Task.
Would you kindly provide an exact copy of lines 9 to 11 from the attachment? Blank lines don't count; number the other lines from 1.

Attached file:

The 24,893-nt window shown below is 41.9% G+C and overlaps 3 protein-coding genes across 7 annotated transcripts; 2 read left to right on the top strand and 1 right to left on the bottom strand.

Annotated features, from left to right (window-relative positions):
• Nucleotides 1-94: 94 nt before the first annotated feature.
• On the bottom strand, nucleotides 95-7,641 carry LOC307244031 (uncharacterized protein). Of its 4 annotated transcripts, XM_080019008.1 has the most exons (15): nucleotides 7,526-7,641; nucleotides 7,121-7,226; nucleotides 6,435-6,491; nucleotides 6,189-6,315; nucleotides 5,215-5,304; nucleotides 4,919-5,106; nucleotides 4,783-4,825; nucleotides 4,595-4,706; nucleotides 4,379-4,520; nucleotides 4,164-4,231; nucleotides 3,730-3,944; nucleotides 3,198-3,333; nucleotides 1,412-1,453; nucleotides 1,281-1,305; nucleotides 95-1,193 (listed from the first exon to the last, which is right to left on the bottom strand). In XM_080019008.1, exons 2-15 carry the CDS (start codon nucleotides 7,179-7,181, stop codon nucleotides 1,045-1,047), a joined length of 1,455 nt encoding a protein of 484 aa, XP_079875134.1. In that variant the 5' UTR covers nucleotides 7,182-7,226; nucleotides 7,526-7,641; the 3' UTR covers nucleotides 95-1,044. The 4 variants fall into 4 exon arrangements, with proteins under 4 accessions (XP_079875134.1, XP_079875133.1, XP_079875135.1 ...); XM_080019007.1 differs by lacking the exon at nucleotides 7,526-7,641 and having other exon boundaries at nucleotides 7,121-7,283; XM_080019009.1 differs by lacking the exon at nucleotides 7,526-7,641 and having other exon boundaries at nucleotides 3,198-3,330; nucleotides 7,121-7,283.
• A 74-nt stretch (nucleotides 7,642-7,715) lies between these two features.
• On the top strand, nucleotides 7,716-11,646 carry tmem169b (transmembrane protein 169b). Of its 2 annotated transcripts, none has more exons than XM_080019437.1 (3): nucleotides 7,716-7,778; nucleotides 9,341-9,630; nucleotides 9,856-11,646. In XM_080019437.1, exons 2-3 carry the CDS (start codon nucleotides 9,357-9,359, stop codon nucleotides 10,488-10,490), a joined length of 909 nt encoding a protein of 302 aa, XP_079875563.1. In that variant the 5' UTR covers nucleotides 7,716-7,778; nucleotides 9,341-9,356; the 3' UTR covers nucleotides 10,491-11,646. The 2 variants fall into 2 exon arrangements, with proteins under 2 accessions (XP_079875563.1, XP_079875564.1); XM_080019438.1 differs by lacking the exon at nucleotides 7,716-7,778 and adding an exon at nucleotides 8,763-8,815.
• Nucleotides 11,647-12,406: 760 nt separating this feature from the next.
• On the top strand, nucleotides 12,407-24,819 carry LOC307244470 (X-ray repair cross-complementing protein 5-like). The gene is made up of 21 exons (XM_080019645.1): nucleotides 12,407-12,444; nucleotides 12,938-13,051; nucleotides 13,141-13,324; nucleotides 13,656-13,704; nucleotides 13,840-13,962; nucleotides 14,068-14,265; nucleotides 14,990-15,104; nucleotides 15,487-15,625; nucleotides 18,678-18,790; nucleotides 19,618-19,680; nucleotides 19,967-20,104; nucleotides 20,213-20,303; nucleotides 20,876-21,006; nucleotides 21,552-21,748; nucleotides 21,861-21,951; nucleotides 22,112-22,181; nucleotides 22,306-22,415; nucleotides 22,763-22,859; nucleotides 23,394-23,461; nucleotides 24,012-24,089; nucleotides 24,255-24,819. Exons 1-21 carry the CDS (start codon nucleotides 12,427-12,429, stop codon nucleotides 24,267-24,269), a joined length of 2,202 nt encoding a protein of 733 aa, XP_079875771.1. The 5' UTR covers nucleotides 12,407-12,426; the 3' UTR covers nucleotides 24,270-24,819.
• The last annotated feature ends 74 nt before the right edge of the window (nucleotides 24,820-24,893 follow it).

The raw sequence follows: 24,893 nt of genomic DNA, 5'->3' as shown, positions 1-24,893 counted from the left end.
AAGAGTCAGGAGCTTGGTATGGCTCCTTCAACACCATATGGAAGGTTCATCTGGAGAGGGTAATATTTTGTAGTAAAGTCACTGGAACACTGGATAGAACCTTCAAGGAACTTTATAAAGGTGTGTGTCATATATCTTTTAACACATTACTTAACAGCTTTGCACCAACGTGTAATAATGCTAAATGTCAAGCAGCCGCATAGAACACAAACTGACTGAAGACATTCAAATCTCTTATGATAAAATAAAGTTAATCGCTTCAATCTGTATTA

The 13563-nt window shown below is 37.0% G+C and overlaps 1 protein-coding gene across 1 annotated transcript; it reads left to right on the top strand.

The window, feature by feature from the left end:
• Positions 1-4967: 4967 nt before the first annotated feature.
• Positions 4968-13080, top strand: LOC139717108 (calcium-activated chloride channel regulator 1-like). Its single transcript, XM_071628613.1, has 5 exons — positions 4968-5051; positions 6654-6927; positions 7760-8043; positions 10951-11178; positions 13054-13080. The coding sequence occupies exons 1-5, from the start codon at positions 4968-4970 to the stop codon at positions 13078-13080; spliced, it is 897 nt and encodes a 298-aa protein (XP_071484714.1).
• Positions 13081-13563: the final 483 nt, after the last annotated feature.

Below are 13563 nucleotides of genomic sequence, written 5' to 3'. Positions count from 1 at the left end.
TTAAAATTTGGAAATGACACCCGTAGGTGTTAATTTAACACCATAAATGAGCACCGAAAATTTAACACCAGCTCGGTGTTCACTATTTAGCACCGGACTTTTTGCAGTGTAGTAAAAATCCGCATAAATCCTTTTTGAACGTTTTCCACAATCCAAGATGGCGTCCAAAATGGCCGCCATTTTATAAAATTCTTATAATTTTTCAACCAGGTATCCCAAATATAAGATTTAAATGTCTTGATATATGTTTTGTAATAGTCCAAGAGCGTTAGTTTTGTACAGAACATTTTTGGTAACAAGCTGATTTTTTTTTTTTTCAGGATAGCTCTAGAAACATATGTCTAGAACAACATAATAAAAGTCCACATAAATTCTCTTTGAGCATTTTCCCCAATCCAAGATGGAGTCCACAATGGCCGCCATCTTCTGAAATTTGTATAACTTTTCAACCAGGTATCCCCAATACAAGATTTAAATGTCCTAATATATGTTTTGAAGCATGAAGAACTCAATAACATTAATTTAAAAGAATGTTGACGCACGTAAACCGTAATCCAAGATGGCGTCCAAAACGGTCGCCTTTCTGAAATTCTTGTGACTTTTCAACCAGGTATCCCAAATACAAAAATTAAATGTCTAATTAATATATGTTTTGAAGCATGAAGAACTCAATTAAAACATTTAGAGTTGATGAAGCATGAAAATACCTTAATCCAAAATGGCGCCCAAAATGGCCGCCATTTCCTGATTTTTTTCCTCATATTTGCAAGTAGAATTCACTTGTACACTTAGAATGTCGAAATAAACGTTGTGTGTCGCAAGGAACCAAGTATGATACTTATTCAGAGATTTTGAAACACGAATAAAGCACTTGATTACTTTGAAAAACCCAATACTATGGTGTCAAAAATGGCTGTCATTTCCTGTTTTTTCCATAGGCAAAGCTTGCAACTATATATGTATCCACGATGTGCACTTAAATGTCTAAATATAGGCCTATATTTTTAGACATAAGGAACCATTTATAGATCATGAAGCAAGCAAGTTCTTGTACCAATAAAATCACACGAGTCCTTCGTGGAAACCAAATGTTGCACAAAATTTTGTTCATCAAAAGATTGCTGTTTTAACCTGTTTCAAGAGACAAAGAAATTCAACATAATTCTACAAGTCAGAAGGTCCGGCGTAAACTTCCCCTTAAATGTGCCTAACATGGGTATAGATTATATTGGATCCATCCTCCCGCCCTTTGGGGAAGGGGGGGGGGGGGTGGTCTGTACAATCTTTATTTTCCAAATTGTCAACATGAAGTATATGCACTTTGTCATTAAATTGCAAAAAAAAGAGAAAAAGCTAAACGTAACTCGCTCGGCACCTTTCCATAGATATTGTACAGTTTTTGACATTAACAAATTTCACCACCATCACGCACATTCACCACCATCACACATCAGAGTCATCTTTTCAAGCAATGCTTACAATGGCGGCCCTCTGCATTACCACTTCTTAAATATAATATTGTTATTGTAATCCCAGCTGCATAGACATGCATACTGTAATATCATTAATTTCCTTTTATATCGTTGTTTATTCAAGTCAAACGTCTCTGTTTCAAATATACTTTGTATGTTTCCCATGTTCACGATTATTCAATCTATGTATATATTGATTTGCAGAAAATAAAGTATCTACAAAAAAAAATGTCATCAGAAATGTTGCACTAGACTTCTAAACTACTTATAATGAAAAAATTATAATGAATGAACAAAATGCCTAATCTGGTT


• The last annotated feature ends 74 nt before the right edge of the window (nucleotides 24,820-24,893 follow it).

The raw sequence follows: 24,893 nt of genomic DNA, 5'->3' as shown, positions 1-24,893 counted from the left end.
AAGAGTCAGGAGCTTGGTATGGCTCCTTCAACACCATATGGAAGGTTCATCTGGAGAGGGTAATATTTTGTAGTAAAGTCACTGGAACACTGGATAGAACCTTCAAGGAACTTTATAAAGGTGTGTGTCATATATCTTTTAACACATTACTTAACAGCTTTGCACCAACGTGTAATAATGCTAAATGTCAAGCAGCCGCATAGAACACAAACTGACTGAAGACATTCAAATCTCTTATGATAAAATAAAGTTAATCGCTTCAATCTGTATTA